We Are Heirs of God Almighty

We introduced Stuart Townend’s new hymn We Are Heirs of God Almighty to TCBC this morning. It is a tremendous text, rejoicing in each member of the Trinity and in our relationship to them. I especially love how it connects our worship of God with our every-day obedience–worship in all of life! We often praise God for what He has done, or we make promises to Him about what we will do. This hymn, however, rejoices in what God is continually doing in the life of the believer (especially in verses 2-3). We rarely sing praise to God for producing fruit in our lives or for helping us to deny our fleshly desires. I think Townsend is on to something!

The tune which Townend recommends and which we used is the majestic Austria by Franz Joseph Haydn. Glorious!

We are heirs of God Almighty,
Apple of the Father’s eye;
Free, forgiven, loved, accepted,
Clothed in righteousness divine.
Chosen to be pure and blameless
From before the world began;
Grace for every situation,
Sheltered in the Father’s hand.

We have Christ at work within us,
Shaping us to be like Him;
Resurrection power sustaining
Freedom from the snares of sin.
Saying no to flesh desires,
Saying yes to righteous ways;
Filled with passion and with power,
Lights that burn in darkened days.

We’ve the Spirit without measure,
Helper, Comforter and Guide;
One who brings the gifts of heaven,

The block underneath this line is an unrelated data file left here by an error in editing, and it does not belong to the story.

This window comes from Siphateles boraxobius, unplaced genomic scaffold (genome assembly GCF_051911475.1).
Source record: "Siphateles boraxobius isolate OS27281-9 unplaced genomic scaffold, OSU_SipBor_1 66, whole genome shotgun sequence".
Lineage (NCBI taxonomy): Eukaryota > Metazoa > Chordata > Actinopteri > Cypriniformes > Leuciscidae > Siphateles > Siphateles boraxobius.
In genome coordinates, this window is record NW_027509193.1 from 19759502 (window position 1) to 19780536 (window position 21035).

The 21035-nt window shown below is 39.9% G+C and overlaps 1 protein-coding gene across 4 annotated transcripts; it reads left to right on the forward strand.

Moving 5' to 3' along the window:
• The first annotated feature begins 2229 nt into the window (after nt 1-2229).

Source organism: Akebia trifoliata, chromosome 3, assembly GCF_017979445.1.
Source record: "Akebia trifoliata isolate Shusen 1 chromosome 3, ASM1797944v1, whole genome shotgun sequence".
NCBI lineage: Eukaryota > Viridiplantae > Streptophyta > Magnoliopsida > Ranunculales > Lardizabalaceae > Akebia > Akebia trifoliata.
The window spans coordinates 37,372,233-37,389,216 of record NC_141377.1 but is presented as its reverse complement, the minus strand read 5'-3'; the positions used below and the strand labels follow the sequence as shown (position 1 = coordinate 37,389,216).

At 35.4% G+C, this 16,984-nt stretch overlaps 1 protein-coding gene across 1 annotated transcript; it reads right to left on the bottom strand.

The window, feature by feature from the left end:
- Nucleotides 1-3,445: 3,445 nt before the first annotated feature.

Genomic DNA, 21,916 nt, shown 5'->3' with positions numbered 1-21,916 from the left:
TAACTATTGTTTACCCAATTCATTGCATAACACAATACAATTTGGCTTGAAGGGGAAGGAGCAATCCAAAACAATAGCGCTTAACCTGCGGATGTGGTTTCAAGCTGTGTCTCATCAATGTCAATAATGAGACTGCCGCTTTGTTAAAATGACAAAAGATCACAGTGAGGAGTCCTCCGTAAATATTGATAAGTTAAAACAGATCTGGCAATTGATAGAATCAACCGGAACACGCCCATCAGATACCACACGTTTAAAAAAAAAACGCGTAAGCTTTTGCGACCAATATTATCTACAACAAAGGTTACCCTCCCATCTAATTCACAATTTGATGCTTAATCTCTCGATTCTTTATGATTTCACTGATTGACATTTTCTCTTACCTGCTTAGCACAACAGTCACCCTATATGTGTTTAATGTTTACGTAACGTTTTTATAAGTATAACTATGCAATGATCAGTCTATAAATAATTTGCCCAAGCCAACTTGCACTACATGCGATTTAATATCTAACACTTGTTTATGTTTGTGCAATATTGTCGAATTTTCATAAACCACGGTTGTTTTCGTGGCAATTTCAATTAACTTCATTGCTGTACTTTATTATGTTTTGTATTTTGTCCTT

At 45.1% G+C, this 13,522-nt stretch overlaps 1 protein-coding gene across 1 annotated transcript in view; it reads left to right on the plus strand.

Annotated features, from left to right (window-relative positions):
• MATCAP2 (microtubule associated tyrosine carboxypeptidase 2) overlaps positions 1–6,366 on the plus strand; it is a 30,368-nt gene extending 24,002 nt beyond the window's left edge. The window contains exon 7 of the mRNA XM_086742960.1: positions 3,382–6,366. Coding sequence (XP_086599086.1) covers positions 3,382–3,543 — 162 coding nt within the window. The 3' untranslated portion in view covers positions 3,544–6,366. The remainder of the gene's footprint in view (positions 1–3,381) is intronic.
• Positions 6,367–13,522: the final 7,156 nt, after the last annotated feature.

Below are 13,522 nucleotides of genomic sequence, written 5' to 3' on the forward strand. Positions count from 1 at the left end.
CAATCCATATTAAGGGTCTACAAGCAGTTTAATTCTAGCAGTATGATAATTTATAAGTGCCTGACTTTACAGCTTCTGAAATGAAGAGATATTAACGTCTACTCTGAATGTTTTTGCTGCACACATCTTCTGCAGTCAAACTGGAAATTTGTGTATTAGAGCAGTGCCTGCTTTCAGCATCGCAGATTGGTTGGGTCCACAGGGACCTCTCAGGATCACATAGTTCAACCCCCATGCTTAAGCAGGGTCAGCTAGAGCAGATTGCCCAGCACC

One who comes to walk beside.
Taste of heaven’s endless pleasure,
Guarantee of what’s to come;
Causing fruit to grow in action,
Bringing glory to the Son.


2 Responses

  1. I agree totally with you about the power of the word when married to Haydn’s well-known tune. I am a little puzzled by the syntax of line 7 in the first verse – it ought surely to be a participle, e.g “graced or braced for every situation” or something similar. I wondered if a misprint had occurred.

  2. Hi, Malcolm. Thanks for chiming in.

    I don’t think it’s a misprint, but it does seem that “graced” would make more since and maintain the consistency of the text up to that point.

    One of the great challenges of hymn writing is to maintain proper syntax rather than merely putting out a series of dangling statements. Normally Townend accomplishes this well, but the more I look at it, I think the line you mentioned (and even the entire 2nd sentence of v. 1) isn’t ideal.

    That said, (a) it’s been a blessing to us and (b) my critiquing Townend is probably like my four-year-old sidewalk chalk artist daughter critiquing Michelangelo. :)

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